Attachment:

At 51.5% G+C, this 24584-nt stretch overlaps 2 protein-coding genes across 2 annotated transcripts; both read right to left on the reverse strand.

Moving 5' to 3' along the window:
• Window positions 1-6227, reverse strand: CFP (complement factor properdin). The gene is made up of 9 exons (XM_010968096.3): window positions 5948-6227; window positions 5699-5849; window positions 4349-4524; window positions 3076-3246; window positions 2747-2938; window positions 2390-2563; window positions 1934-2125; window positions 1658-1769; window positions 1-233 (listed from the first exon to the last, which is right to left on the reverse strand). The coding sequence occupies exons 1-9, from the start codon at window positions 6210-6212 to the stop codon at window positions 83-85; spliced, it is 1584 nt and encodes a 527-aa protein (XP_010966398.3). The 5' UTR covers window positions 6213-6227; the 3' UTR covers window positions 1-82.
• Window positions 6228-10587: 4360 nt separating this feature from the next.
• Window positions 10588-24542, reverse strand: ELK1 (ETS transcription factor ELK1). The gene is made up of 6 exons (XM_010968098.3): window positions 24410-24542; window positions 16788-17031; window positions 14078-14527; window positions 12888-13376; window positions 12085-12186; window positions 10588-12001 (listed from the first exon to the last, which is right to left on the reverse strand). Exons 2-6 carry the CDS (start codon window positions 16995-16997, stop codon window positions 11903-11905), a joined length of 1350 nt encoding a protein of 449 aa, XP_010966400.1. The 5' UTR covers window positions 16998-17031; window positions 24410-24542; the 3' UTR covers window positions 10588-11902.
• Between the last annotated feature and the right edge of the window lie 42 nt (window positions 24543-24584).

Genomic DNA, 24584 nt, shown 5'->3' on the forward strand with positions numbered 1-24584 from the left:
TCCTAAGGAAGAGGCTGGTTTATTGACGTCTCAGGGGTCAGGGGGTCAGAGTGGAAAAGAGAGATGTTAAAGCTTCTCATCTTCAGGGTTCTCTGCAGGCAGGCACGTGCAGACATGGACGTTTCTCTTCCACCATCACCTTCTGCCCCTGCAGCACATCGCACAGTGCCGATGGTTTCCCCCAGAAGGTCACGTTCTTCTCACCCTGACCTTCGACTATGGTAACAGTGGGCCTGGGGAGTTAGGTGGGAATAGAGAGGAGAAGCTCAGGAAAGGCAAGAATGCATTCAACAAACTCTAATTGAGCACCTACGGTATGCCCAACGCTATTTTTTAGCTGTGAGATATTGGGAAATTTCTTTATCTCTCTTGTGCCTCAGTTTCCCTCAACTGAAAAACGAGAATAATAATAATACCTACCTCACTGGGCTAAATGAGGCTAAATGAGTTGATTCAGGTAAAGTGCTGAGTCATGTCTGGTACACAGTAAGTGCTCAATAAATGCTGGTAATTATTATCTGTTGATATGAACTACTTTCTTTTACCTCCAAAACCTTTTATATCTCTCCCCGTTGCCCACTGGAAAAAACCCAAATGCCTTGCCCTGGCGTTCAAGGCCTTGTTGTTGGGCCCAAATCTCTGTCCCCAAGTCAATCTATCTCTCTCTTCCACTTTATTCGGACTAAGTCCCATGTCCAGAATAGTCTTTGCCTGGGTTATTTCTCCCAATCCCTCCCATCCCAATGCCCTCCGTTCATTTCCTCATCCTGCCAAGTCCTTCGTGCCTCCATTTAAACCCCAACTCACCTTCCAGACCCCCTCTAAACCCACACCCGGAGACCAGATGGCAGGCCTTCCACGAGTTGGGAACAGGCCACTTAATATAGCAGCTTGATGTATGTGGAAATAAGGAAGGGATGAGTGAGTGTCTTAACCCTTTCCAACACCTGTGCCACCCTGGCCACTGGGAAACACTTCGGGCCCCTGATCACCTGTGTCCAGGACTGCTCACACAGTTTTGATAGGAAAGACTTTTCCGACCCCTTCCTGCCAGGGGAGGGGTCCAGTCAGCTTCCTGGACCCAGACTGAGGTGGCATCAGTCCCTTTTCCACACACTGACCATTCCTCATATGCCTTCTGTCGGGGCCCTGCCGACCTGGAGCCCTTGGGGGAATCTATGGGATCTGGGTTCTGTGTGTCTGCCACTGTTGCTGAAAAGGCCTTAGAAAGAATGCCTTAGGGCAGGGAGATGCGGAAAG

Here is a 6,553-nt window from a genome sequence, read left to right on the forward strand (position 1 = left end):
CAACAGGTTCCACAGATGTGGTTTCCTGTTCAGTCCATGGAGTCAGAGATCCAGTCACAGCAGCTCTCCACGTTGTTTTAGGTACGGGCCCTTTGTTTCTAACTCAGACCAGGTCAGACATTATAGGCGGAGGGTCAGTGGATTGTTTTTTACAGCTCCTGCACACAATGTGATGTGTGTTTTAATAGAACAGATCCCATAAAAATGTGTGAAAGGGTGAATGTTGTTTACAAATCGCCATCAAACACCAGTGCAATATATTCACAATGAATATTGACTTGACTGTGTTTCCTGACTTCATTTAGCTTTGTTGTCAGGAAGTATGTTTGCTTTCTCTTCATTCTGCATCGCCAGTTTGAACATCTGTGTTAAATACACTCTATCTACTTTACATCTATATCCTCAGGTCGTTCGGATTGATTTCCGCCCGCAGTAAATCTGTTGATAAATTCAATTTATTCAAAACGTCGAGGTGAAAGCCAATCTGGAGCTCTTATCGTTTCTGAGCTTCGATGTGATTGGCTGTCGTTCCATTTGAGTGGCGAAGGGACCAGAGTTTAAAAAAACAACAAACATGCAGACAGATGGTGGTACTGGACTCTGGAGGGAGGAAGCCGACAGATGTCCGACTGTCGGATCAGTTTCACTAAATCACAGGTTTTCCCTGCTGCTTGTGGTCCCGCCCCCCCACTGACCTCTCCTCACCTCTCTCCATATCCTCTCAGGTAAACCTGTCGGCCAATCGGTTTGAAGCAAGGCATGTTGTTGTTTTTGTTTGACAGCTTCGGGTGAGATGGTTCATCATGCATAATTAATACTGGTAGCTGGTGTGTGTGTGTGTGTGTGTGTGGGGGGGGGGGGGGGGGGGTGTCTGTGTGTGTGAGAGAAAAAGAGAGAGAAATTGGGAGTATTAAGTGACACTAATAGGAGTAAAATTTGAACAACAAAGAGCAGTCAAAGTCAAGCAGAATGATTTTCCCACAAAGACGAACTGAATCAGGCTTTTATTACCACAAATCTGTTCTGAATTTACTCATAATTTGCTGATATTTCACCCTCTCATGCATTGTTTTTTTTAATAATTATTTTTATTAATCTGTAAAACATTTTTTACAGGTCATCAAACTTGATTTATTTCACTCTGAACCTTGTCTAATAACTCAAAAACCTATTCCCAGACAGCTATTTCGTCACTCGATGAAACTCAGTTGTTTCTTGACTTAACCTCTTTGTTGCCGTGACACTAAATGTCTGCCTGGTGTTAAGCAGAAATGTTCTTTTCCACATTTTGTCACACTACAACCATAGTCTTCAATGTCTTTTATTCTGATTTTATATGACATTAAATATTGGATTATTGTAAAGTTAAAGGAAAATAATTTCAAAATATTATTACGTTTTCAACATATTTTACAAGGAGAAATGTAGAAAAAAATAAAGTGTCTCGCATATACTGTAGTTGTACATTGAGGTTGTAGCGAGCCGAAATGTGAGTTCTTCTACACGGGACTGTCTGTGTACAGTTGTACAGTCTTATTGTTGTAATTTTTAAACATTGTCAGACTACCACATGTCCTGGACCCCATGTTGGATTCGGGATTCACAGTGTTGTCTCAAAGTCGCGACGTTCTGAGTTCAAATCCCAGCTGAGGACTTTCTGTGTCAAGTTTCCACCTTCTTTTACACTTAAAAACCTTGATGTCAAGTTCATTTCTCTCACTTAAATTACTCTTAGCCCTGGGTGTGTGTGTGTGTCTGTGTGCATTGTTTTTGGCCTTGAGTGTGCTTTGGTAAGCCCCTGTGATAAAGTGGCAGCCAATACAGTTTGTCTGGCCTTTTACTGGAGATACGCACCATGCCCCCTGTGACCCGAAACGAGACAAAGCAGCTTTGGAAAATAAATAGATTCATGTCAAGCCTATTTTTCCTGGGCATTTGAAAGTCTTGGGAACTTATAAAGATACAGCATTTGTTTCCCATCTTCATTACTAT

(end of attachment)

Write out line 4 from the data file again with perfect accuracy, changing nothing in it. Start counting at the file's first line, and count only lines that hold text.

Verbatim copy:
• Window positions 6228-10587: 4360 nt separating this feature from the next.